Gaza-Israel border heats up as Hamas acquires new weapons
JERUSALEM — After two years of relative quiet since the Israel-Hamas war in Gaza, Israel’s southern border with Gaza is again becoming volatile.
Last week, Gazans fired a rocket into Israel that landed close to a kindergarten in a kibbutz near Ashkelon just as parents were dropping off their children. Although no one was hurt, nothing like that had happened since the war.
Militants fired more than 200 Grad missiles, Kassam rockets and mortar shells into Israeli territory in 2010, according to the Israel Defense Forces, compared to 160 in 2009. Both years pale in comparison to prewar levels in 2008, when militants in Gaza launched some 4,000 projectiles into Israel.
Nevertheless, despite the relative quiet for most of this year, the IDF is concerned that the recent escalation, if unchecked, could lead to a new round of serious fighting.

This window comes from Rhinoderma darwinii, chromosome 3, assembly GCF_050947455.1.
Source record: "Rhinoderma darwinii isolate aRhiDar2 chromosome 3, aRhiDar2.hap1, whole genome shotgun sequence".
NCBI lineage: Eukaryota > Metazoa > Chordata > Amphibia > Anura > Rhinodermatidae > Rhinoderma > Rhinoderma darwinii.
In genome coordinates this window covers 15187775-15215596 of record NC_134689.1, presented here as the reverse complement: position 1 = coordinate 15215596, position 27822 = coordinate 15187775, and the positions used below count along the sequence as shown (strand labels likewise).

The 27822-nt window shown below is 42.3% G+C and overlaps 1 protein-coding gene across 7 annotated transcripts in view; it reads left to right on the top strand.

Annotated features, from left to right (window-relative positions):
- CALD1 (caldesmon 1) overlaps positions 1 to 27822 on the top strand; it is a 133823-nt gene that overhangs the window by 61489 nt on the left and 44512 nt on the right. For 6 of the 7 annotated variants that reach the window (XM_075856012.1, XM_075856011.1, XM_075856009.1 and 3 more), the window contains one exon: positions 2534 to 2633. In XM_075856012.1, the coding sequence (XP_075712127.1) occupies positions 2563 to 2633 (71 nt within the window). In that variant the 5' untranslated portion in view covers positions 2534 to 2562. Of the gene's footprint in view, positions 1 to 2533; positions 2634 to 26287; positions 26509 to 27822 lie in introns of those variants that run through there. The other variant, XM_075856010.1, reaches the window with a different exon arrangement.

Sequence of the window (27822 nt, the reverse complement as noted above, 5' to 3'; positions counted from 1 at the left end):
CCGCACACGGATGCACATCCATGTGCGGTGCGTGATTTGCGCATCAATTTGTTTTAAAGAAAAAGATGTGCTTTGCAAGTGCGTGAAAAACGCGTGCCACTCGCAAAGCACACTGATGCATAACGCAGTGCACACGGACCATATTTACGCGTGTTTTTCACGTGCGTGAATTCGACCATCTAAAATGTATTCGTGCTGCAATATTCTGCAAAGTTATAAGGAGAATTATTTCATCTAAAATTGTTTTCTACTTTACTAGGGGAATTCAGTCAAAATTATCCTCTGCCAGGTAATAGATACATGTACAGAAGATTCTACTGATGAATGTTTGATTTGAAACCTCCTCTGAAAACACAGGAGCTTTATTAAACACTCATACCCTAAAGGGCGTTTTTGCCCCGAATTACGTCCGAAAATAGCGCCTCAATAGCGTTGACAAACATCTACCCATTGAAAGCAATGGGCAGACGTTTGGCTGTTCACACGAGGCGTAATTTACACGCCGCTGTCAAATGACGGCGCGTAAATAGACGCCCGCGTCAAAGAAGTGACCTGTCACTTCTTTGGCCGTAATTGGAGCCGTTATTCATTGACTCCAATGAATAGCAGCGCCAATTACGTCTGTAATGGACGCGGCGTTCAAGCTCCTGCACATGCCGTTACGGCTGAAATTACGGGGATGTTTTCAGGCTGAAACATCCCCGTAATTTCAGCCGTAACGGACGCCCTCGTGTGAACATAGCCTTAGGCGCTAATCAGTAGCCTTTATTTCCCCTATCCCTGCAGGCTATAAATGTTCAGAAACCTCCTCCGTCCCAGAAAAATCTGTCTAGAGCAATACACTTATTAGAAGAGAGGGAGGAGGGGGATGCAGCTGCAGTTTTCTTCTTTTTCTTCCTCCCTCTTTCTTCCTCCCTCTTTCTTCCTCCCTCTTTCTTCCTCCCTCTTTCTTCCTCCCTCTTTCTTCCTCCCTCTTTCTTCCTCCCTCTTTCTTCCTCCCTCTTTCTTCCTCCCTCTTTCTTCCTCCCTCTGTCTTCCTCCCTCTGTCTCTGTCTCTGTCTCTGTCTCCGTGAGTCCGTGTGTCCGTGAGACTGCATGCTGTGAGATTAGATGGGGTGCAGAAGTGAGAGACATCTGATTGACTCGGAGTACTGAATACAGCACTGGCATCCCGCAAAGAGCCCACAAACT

After last week’s attack in Ashkelon, the Israel Air Force bombed a staffed Hamas militia base, the first time it had taken such action in two years. Until then, the IDF had restricted its retaliatory and preemptive raids to targeting weapons caches, so-called workshops, smuggling tunnels and Hamas militants in the act of launching attacks. The IDF attacked the Hamas base to signal that Israel will hold the Hamas government responsible for what goes on in Gaza and that in allowing a bombing so close to a kindergarten, Hamas had crossed a dangerous red line.
But that didn’t quiet things down.
Last week, Gaza militants fired 24 mortar shells and three Kassam rockets at Israel, and Israel responded with air strikes that killed at least five militants.